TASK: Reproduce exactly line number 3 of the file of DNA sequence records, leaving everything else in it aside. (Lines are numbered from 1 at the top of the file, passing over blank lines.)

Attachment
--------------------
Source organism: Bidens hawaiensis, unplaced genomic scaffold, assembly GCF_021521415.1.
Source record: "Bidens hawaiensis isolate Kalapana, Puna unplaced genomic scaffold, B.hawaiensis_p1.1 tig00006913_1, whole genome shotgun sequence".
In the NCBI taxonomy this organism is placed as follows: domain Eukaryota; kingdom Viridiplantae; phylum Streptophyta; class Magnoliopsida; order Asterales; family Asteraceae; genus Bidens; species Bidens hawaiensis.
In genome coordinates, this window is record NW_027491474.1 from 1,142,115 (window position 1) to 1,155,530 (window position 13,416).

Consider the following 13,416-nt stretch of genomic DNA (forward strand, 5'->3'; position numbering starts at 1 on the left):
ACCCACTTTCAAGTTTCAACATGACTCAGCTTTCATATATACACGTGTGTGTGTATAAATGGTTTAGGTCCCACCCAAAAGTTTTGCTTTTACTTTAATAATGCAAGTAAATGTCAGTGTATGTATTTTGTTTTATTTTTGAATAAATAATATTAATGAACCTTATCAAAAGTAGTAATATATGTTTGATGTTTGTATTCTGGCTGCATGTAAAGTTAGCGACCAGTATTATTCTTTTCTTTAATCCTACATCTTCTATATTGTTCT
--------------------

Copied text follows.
In the NCBI taxonomy this organism is placed as follows: domain Eukaryota; kingdom Viridiplantae; phylum Streptophyta; class Magnoliopsida; order Asterales; family Asteraceae; genus Bidens; species Bidens hawaiensis.